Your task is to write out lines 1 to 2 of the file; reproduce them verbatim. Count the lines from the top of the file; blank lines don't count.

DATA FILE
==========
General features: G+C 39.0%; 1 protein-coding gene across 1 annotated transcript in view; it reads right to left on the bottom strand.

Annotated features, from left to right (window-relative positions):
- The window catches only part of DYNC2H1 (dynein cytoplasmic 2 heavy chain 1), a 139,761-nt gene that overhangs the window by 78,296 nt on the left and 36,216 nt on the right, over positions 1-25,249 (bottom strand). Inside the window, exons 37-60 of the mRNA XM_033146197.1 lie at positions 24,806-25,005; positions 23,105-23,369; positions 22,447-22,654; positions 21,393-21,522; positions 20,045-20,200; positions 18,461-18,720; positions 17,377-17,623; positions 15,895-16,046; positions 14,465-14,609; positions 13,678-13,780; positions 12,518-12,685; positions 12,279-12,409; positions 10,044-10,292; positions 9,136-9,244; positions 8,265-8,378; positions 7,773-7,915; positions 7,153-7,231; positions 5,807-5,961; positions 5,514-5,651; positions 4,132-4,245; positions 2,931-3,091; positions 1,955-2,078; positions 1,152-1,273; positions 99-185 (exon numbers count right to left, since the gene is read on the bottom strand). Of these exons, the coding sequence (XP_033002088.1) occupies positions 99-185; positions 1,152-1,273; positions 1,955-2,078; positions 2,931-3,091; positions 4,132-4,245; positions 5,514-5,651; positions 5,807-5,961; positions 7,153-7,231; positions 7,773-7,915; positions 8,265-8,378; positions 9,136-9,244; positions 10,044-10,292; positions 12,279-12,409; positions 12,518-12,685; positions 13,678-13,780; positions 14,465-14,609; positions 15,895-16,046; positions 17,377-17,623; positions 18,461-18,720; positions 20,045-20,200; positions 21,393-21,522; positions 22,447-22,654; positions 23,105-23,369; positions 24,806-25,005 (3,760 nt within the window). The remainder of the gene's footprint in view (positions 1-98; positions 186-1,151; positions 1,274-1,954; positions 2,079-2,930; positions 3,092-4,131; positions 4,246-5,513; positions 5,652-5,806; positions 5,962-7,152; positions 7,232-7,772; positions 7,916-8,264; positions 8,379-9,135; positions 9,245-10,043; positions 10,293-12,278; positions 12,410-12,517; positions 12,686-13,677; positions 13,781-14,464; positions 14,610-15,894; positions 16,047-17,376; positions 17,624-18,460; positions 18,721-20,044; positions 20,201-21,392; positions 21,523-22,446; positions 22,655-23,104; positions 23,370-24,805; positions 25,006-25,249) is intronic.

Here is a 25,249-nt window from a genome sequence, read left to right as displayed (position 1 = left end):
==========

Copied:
General features: G+C 39.0%; 1 protein-coding gene across 1 annotated transcript in view; it reads right to left on the bottom strand.

Annotated features, from left to right (window-relative positions):